The Chase Alumni Association mourns the loss of Joyce Mackie, a fixture at Chase UK for nearly a half century. She died on May 15, 2008, following a long illness. She leaves behind her husband of 27 years, Peter.
Her former colleague, Miriam Sullivan, writes: "Joyce joined Chase in 1951, at the age of 15, and gave a devoted 46years of service, until she took 'early' retirement in 1997. She always worked in Human Resources and became the Pensions Guru, as absolutely noone understood the Chase Pension Scheme as well as she did. She was the person to go to for any information or advice, whether you were a current or past employee, or had already retired. Everyone knew Joyce and could rely on her expertise to get you the right answers to your questions. In fact, she was still receiving queries from people(including those running pensions within JPM) until Christmas just gone! -- such was her reputation and memory of things past and present.
"During her lifetime, she was awarded the Freedom of the City of London for the charitable work which she was involved with, although shealways played this down with her usual modesty," said Ms. Sullivan. "There must have been 100+ of us at the cremation on May 21, with many sending their apologies for not being able to attend. Such was her standing within her 'band of friends' and work colleagues. She really will be missed by absolutely everyone who ever met her.”
From Roger Griffin (May 28, 2008): “Joyce Mackie was everything that Miriam Sullivan said she was, and more. Miriam said noone understood the Chase Pension Scheme as well as Joyce did — actually, and with no criticism intended of anyone else because it’s a very technical subject — I’d suggest noone understood it except for Joyce. Her knowledge was encyclopedic, her patience would rival Job’s, and her willingness to help on any HR matter at any time was extraordinary. And she did all this with humour. She’d roll her eyes and smile in the most discrete way if a rule that she had to administer, but hadn’t had a hand in designing, didn’t meet her approval. As I’m on the verge of reaching retirement age — 34 days and counting and still don’t quite know where I stand — it had occurred to me to try and reach Joyce and ask her. I’m sorry I can’t, and I’m sorry I couldn’t thank her again for her help over the years.“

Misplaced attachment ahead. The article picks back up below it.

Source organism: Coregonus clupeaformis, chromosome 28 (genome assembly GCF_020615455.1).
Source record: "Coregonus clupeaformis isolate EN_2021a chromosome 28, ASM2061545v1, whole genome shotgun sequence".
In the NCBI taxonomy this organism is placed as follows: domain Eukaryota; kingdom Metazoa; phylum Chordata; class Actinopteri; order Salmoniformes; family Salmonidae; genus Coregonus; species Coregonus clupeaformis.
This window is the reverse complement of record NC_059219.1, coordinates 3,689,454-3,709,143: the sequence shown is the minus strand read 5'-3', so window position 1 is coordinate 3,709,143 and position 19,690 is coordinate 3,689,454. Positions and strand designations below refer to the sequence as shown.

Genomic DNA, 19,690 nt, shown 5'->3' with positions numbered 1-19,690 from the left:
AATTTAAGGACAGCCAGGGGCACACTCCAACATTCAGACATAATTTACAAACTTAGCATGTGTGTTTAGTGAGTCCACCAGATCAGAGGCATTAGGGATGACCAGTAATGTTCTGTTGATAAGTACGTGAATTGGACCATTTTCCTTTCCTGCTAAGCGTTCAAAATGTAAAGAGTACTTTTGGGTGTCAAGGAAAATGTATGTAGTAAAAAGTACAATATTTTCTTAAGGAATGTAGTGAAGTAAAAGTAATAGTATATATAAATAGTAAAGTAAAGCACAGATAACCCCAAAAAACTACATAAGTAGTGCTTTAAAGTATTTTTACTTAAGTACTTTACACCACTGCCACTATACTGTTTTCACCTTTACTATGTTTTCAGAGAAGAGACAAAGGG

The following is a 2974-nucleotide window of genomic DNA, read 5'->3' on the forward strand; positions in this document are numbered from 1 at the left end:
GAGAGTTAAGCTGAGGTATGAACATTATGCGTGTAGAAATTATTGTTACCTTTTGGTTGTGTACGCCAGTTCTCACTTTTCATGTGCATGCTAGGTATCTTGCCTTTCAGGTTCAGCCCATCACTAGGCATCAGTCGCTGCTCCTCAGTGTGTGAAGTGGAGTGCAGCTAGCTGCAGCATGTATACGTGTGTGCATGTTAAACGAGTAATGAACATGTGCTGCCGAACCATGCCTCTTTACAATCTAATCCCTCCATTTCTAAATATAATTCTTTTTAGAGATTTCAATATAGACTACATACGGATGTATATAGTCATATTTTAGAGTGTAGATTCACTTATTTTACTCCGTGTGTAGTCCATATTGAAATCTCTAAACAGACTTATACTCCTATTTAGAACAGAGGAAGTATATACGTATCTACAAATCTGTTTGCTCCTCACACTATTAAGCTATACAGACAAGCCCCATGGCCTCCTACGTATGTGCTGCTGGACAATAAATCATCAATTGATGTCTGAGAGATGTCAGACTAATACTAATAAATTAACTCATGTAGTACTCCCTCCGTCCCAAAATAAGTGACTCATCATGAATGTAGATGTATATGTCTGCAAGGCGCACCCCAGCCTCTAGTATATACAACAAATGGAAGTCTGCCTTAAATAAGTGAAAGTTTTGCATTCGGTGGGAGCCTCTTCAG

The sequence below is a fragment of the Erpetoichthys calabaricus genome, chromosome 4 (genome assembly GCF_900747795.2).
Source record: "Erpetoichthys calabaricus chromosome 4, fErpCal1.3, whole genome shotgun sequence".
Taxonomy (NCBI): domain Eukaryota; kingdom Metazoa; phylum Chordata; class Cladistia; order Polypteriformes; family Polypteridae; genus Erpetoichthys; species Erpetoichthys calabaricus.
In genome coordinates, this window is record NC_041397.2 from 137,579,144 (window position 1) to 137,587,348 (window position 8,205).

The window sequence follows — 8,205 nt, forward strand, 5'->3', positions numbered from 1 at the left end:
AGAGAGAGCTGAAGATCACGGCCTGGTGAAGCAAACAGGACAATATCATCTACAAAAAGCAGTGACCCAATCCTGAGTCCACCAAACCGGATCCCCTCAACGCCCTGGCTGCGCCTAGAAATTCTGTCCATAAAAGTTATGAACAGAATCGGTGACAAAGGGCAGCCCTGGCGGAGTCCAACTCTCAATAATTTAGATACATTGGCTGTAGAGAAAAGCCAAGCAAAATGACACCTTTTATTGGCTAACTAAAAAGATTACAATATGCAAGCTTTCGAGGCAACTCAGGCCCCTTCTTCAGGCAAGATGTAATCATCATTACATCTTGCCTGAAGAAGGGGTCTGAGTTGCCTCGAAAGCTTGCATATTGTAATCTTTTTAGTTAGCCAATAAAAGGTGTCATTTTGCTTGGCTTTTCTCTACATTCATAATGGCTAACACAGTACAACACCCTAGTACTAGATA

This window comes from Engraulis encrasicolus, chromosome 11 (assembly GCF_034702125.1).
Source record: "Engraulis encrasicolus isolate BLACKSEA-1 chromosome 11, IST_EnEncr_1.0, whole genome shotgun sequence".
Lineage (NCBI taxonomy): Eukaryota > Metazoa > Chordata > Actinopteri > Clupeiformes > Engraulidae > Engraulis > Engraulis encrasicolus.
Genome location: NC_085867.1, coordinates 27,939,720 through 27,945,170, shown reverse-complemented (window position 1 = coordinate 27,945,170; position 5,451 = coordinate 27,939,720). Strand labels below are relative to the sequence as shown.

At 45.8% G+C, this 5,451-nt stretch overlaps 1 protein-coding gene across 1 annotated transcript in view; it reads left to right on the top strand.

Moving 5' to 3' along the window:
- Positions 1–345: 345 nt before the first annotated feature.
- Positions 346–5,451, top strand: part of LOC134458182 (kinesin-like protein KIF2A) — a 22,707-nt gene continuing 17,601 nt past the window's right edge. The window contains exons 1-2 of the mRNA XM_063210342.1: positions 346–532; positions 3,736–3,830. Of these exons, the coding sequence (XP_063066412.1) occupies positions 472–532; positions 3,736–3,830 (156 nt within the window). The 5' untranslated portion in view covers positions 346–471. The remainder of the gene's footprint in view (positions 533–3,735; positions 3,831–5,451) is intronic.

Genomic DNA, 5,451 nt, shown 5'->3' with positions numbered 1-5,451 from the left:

From Jim Haynes (May 28, 2008): "As Miriam said, Joyce worked all her career in HR, or 'Staff Department' as she always called it. It was during her latter years that she worked solely on pensions, becoming Secretary to the Trustees, of which Board she encouraged me to join in 1990. She was very helpful to me, the new kid on the Pensions block, and if it weren't for her, I would not have continued, and indeed would not still be here today. Shortly before the end of her career she became a Trustee herself, a role that I considered long overdue, given her commitment to ensuring the best for her 'customers' -- the Pension Plan's beneficiaries. Sadly, this appointment did not last too long, as she stood down following the merger of the various 'heritage' plans after the mergers with JPMorgan and Flemings.
"At the time of the Chemical Bank merger in 1996, Joyce was the only Chase person in London (maybe even the world) to have been merged twice - the previous time being in 1955, when the Chase National Bank merged with the Manhattan Water Company to form The Chase Manhattan Bank N.A., which became the most often quoted Bank in modern American literature, particularly within the 'crime genre'.
"Joyce's career at the Bank lasted, I think, 46 years - an achievement that will never be matched again. She was a wonderful person, and I can honestly say that everybody who knew her only had nice things to say about her. Joyce was only 72 years of age; they say the good die young. Very sadly, this is so true in her case."